The impact of its fortuitous name became clear around 14 years ago, when Nestlé noticed surging sales every January as customers bought KitKats as good-luck presents for students sitting university entrance exams. Tapping into this trend, Nestlé collaborated with Japan Post to launch the postable KitKat in 2009 – resulting in about half of the nation’s 600,000 annual exam-sitting students now receiving the chocolate for good luck every year. The customer-led initiative is one of a string of innovations that have meant the Japanese KitKat bears little resemblance to its UK counterpart, according to Ryoji Maki, marketing manager for confectionery at Nestlé Japan. ‘We had to differentiate the brand from the start when we realised that the global slogan, “Have a break, have a KitKat”, does not have the same meaning to the Japanese.’
A clue as to just how big the gap is between KitKat in Japan and the UK can be seen on a recent Thursday morning in the basement food hall of the department store Daimaru in Tokyo. A steady stream of people pause in front of the Kitkat Chocolatory concession, which is hard to miss with its red wall of KitKat motifs and sparkling red chandelier fashioned from KitKat moulds. ‘It’s busier at other times,’ says shop worker Mariko Suto, 28, in a cap and striped apron. ‘Queues can last 30 minutes at the weekend.’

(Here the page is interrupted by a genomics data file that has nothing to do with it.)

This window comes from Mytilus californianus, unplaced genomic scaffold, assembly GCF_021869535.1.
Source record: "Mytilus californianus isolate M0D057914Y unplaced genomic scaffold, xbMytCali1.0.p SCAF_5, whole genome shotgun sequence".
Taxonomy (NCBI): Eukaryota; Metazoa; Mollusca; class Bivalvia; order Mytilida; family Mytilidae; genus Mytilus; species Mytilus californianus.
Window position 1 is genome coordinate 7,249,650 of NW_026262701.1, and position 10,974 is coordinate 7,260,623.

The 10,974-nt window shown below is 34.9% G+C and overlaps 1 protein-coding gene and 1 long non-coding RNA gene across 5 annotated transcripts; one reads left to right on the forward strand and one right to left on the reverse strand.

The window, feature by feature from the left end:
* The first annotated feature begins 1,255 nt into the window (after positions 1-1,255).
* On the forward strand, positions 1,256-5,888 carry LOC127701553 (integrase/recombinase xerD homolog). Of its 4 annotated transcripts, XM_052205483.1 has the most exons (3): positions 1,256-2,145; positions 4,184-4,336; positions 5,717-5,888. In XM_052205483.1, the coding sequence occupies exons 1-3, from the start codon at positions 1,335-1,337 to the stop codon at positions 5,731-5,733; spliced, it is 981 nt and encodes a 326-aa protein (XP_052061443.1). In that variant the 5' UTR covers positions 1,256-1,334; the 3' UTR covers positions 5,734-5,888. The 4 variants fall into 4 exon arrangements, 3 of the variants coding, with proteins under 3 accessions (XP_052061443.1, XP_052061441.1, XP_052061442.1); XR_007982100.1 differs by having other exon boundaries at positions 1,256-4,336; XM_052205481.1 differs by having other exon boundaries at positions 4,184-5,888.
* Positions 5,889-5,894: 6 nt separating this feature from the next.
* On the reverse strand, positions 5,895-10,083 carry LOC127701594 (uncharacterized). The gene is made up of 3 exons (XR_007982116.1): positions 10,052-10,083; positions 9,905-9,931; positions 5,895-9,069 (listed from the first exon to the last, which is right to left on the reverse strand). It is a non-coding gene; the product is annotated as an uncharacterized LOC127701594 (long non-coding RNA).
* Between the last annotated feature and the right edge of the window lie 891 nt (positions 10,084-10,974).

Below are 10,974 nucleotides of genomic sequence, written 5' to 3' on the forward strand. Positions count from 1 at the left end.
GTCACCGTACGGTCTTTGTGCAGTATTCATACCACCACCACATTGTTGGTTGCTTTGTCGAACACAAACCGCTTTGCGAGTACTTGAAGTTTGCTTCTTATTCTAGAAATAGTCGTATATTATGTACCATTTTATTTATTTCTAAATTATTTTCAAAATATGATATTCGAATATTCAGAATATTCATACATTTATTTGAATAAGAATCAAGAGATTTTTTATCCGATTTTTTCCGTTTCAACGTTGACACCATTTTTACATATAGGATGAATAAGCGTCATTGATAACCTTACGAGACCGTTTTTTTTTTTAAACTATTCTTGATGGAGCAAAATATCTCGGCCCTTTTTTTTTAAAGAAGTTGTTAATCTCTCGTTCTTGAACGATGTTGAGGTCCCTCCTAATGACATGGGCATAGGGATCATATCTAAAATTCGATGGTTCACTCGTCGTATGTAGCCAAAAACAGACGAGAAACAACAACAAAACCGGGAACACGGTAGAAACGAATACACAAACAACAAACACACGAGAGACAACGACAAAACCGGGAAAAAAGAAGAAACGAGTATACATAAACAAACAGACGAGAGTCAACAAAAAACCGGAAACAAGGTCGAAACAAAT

Luxury KitKat creations by Chef Takagi take centre stage, among them the decadent single-finger Sublime range, which includes ingredients such as raspberry-infused 66 per cent dark chocolate (Y324). Orange Cocktail Noir, a heady mix of orange-scented chocolate and rum powder mixed into the wafer layers, sits alongside Sakura Green Tea, containing Uji tea leaves and powdered cherry-leaf extract (both Y432).
Kenichi Seimiya, a 47-year-old sales and marketing executive, sweeps in and chooses four Special boxes in minutes before presenting his gold credit card for the Y3,672 (£20) bill. As staff gift-wrap the chocolates, he says, ‘I’m going on a business trip next week to Malaysia and Thailandand I need to bring some gifts. KitKat is very famous and the flavours available here are popular outside Japan.’
Another customer, Noriko Inomata, 46, a chic television presenter, takes her time perusing. ‘I came here today because this morning my husband gave me a Sublime chocolate – and I was so surprised at how delicious it was. I had to come and have a look.’